Swamp Thing #38
Swamp Thing #38 - Written by Charles Soule, illustrated by Javier Pina, colored by June Chung, lettered by Travis Lanham, published by DC Comics. It’s the Green Vs. the Machine on multiple fronts as we span the globe with Abby joining the fray against the new, upstart kingdom. What neither Alec (the Green’s avatar) or Abby (the Rot’s avatar) realize is that the Machine has their own avatar now, the woman once known as The Lady Weeds, but now known as The Machine Queen. Unfortunately for the good guys, The Machine Queen has outside help, and her current movements are merely a distraction to her real objective…

Why is this book on the chopping block? Yes, I know: flagging sales, Soule leaving, no movie / television series on the horizon. But c’mon, denizens, this the only DC comic I am currently buying, and I don’t want to see it go. It finally began to take off from a story perspective early last year, and under Soule’s capable pen Swamp Thing has become a title worthy of my lifelong, beloved character. This completely bums me out, but let’s not focus on the inevitable. Instead, let’s focus on just how fantastic an issue this really is.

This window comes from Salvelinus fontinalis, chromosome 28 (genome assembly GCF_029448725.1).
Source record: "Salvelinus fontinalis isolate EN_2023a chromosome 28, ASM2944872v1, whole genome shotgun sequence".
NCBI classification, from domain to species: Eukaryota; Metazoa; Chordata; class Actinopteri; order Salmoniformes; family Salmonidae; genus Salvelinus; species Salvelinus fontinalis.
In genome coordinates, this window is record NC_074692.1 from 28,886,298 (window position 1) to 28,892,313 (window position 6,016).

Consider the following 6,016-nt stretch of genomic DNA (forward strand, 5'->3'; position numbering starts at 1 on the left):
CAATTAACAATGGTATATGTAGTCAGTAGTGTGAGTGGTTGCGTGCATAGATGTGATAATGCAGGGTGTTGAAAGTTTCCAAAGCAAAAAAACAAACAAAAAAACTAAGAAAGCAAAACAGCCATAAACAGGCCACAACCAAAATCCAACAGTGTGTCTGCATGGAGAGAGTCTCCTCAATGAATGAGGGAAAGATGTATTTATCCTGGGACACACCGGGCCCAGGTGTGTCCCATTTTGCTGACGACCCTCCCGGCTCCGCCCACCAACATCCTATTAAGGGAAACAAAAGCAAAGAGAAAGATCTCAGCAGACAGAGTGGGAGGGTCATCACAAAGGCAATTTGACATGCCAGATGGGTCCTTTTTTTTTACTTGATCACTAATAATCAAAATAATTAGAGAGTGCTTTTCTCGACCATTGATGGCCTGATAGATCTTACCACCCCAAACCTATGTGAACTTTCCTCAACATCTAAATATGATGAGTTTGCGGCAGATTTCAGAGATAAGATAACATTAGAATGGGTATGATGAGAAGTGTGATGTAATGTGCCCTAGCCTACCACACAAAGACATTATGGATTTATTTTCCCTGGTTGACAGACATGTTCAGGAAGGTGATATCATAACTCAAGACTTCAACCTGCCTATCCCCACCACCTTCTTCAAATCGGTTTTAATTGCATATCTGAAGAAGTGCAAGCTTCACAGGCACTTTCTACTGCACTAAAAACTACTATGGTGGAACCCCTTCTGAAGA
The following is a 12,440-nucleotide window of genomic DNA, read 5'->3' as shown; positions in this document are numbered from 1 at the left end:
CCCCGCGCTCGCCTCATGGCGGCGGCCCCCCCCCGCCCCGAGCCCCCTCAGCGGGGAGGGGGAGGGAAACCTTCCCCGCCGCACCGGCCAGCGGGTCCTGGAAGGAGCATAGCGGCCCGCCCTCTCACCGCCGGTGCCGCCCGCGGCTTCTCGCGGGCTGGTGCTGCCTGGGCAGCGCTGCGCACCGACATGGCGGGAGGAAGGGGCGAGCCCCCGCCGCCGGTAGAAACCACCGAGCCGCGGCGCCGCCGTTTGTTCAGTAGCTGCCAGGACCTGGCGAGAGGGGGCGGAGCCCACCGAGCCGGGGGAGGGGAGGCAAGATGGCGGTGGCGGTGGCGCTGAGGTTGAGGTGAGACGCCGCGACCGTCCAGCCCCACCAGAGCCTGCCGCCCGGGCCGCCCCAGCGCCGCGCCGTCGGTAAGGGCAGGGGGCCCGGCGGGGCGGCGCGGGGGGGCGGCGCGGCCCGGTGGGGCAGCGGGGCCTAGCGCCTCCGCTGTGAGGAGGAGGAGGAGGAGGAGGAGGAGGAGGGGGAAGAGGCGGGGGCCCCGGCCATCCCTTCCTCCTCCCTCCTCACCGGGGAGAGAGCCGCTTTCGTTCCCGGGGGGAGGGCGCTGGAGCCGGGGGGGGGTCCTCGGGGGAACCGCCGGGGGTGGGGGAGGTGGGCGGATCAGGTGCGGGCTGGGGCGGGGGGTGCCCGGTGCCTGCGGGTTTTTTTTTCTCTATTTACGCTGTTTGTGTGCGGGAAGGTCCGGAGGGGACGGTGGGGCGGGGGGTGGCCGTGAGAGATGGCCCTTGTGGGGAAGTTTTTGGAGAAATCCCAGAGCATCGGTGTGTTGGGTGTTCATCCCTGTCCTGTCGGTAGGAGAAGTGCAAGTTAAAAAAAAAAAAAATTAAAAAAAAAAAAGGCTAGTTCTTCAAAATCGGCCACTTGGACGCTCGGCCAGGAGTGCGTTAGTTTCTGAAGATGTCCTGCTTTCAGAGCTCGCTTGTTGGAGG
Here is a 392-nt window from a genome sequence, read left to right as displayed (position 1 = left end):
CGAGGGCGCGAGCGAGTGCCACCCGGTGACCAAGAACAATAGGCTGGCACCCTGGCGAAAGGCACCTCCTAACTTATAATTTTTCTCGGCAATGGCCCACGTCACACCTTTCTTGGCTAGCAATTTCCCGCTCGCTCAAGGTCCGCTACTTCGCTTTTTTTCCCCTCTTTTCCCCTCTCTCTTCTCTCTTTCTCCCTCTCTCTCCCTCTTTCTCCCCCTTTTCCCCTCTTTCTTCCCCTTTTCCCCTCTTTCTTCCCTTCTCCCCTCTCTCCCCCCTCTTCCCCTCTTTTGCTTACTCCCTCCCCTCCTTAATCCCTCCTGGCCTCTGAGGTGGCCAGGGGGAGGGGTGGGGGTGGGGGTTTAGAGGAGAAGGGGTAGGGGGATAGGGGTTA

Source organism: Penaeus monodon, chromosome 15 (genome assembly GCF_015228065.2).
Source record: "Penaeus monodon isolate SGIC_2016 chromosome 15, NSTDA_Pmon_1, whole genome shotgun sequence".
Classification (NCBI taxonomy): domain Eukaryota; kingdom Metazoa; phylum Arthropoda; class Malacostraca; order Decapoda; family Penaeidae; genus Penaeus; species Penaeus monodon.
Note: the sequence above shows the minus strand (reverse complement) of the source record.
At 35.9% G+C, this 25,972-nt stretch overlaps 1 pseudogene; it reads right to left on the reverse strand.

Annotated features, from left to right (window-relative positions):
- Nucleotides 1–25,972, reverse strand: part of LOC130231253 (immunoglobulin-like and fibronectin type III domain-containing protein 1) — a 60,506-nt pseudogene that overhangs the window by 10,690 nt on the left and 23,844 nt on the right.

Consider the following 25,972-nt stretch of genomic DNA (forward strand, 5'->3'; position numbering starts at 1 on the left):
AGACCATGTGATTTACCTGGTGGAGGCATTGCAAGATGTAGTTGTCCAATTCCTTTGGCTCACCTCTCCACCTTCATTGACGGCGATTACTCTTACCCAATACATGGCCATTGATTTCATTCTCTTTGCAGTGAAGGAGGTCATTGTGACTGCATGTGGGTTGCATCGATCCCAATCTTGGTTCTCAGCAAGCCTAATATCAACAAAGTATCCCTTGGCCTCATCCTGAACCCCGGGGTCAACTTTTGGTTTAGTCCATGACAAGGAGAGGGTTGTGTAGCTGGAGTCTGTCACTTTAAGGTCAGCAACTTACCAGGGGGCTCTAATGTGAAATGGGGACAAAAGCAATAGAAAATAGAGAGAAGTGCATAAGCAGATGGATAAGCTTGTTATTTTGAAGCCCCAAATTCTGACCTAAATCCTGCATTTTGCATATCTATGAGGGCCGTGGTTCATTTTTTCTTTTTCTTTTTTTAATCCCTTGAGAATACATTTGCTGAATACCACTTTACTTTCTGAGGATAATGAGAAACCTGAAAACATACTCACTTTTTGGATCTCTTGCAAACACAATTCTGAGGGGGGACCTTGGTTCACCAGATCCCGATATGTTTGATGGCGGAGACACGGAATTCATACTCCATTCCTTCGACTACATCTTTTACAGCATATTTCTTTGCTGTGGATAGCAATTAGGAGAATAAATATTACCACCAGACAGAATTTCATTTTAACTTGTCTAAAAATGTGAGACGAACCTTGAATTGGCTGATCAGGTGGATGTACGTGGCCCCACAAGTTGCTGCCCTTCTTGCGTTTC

Action, battles, team-ups, escalation of threat, a new monster, loss of hope, and more will dazzle Swamp Thing fans, and I found myself equally fearing / applauding Anton Arcane’s return to power. The driving force of this issue does not fall solely on Soule’s fantastic story, but is shared by Pina’s storytelling and gorgeous character design. I especially love the grotesque / sexy design of Mycos Miki (wasn’t that a song by The London Suede?) and of the creepy creature created by the disturbing joining of The Machine Queen, Arcane, and Miki. Together, this is one heck of an thrilling and unnerving comic that successfully joins action and horror, leaving me excited to see what happens next.